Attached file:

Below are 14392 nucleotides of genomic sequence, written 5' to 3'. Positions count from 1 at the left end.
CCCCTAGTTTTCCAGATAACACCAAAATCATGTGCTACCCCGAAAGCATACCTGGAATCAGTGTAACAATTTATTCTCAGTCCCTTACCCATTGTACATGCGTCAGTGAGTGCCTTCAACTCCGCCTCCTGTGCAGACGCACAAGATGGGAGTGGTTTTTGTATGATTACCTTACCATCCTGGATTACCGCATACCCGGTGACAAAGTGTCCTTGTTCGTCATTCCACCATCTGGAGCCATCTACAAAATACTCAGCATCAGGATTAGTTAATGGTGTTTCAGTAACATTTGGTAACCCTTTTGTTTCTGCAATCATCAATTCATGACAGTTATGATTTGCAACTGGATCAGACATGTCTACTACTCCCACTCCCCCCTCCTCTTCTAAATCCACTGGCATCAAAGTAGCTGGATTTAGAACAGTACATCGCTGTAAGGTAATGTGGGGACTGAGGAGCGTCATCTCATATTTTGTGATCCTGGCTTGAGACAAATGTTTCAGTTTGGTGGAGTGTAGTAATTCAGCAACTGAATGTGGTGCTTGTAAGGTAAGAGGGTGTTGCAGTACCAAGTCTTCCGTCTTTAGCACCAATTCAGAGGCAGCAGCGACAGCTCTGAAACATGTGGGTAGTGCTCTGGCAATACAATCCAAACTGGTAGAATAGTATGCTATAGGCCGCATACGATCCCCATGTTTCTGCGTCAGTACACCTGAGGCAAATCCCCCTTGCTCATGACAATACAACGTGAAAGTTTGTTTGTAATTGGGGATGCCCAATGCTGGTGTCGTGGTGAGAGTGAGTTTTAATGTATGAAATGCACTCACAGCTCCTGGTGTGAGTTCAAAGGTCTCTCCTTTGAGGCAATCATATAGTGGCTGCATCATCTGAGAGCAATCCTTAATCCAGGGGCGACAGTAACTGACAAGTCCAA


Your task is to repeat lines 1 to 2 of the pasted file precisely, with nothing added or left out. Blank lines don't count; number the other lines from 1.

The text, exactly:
Below are 14392 nucleotides of genomic sequence, written 5' to 3'. Positions count from 1 at the left end.
CCCCTAGTTTTCCAGATAACACCAAAATCATGTGCTACCCCGAAAGCATACCTGGAATCAGTGTAACAATTTATTCTCAGTCCCTTACCCATTGTACATGCGTCAGTGAGTGCCTTCAACTCCGCCTCCTGTGCAGACGCACAAGATGGGAGTGGTTTTTGTATGATTACCTTACCATCCTGGATTACCGCATACCCGGTGACAAAGTGTCCTTGTTCGTCATTCCACCATCTGGAGCCATCTACAAAATACTCAGCATCAGGATTAGTTAATGGTGTTTCAGTAACATTTGGTAACCCTTTTGTTTCTGCAATCATCAATTCATGACAGTTATGATTTGCAACTGGATCAGACATGTCTACTACTCCCACTCCCCCCTCCTCTTCTAAATCCACTGGCATCAAAGTAGCTGGATTTAGAACAGTACATCGCTGTAAGGTAATGTGGGGACTGAGGAGCGTCATCTCATATTTTGTGATCCTGGCTTGAGACAAATGTTTCAGTTTGGTGGAGTGTAGTAATTCAGCAACTGAATGTGGTGCTTGTAAGGTAAGAGGGTGTTGCAGTACCAAGTCTTCCGTCTTTAGCACCAATTCAGAGGCAGCAGCGACAGCTCTGAAACATGTGGGTAGTGCTCTGGCAATACAATCCAAACTGGTAGAATAGTATGCTATAGGCCGCATACGATCCCCATGTTTCTGCGTCAGTACACCTGAGGCAAATCCCCCTTGCTCATGACAATACAACGTGAAAGTTTGTTTGTAATTGGGGATGCCCAATGCTGGTGTCGTGGTGAGAGTGAGTTTTAATGTATGAAATGCACTCACAGCTCCTGGTGTGAGTTCAAAGGTCTCTCCTTTGAGGCAATCATATAGTGGCTGCATCATCTGAGAGCAATCCTTAATCCAGGGGCGACAGTAACTGACAAGTCCAA